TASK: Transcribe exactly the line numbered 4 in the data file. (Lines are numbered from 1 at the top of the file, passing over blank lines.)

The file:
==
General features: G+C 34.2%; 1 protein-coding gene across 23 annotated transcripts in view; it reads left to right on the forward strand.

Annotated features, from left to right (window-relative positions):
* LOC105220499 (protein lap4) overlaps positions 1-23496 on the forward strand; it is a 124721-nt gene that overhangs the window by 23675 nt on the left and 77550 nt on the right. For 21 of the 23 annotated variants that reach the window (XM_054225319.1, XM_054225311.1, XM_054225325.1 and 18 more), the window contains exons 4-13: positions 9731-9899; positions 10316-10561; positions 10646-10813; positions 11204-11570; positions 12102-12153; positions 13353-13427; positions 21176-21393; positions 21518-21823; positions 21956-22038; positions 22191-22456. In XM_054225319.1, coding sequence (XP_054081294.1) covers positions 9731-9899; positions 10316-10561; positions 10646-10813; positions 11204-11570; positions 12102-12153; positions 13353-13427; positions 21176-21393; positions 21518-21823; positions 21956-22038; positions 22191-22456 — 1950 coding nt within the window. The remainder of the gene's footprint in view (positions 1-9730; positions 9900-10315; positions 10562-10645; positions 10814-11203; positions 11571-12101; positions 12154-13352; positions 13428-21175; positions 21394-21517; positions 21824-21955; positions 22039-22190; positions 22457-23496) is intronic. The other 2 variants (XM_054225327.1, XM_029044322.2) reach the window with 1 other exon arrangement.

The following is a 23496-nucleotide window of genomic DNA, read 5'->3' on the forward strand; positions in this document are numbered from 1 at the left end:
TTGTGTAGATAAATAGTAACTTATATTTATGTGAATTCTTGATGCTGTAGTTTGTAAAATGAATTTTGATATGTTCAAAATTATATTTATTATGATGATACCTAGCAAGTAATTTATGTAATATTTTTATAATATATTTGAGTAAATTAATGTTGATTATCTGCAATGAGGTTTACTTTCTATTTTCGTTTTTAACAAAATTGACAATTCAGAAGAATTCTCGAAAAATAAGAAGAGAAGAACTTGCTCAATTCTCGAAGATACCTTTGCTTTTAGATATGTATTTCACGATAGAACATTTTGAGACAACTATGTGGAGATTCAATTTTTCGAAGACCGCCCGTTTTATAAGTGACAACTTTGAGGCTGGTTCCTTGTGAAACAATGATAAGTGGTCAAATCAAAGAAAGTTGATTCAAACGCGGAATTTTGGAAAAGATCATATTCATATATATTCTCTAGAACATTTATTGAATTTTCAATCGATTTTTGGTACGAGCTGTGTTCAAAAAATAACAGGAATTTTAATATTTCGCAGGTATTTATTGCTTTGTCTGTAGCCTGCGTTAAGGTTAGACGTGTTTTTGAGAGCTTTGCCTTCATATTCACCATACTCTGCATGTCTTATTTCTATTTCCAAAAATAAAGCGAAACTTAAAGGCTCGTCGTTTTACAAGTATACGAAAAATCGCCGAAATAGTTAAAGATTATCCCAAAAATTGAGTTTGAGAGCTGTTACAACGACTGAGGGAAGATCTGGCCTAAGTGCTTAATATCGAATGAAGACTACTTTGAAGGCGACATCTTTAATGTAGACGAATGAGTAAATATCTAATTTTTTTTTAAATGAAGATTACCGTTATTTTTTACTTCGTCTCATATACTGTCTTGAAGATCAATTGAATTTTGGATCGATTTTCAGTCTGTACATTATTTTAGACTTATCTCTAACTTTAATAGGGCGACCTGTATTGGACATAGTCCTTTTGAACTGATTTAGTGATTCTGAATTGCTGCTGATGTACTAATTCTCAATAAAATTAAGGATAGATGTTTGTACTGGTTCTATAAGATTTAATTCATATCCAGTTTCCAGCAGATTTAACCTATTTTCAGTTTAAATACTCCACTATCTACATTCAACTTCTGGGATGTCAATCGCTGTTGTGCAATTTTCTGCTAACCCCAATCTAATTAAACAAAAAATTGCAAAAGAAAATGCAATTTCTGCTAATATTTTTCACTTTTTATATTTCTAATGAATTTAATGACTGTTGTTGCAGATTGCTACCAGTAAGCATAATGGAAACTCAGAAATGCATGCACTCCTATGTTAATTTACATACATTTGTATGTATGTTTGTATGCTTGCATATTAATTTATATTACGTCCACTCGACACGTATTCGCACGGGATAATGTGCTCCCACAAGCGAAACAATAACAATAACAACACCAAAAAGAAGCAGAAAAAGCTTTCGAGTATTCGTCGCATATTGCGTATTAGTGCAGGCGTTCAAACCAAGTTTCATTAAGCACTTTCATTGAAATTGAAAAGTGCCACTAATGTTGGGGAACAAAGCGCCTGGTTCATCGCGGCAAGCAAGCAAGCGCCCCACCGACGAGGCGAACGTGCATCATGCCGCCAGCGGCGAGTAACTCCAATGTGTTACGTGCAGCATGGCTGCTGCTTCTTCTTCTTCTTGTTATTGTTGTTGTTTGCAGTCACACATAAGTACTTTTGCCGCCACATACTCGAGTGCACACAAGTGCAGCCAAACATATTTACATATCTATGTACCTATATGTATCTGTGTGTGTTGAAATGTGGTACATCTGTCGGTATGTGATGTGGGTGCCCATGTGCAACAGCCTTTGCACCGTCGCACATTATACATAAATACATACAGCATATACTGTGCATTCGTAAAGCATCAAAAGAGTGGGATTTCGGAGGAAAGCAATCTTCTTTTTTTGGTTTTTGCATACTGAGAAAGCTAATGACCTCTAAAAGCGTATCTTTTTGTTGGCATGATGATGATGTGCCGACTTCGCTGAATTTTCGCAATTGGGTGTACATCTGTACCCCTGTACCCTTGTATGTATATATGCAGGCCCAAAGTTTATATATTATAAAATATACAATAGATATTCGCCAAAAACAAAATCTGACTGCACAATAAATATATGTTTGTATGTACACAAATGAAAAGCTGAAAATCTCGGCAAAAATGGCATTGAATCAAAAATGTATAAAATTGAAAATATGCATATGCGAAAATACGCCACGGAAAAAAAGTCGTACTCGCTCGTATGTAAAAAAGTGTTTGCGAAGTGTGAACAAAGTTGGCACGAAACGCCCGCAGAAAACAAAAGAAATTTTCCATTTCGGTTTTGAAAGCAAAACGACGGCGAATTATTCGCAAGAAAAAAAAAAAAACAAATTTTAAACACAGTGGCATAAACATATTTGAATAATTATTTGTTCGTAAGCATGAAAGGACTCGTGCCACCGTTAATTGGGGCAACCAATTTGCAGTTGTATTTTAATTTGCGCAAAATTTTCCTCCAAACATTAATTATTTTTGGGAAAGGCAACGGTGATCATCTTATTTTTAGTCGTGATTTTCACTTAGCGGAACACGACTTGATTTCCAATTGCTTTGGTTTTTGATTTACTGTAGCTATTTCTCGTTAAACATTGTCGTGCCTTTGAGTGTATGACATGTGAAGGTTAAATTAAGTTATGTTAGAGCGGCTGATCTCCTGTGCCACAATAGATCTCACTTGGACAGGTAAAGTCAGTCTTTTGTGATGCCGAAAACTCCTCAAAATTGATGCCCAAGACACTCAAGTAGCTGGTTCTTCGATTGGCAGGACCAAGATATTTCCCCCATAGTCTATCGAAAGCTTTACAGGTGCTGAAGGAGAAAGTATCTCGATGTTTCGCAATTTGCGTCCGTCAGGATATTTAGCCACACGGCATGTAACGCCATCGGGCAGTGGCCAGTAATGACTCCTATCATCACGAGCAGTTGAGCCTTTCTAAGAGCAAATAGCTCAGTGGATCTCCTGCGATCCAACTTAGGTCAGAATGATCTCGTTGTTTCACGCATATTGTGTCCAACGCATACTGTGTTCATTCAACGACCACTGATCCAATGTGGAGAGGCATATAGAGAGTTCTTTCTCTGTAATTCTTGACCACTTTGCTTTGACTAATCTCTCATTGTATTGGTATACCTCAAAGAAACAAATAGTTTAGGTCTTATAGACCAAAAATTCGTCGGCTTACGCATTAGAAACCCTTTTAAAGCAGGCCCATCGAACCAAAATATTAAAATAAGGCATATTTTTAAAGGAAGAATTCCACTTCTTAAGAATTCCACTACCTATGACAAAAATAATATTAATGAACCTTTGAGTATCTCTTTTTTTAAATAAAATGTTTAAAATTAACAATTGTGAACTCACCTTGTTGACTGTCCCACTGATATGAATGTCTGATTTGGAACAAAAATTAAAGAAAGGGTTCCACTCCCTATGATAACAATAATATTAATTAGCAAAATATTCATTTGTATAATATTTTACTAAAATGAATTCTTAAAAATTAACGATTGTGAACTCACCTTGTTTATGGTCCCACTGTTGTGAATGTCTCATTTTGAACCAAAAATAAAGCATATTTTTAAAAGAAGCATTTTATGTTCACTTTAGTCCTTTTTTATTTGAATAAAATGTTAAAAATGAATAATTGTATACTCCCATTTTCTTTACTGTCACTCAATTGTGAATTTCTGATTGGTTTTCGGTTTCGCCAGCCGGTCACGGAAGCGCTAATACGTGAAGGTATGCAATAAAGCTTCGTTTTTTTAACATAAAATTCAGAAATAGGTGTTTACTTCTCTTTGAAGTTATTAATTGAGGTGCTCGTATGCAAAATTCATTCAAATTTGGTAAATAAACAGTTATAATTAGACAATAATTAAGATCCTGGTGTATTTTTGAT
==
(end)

The following is a 23496-nucleotide window of genomic DNA, read 5'->3' on the forward strand; positions in this document are numbered from 1 at the left end: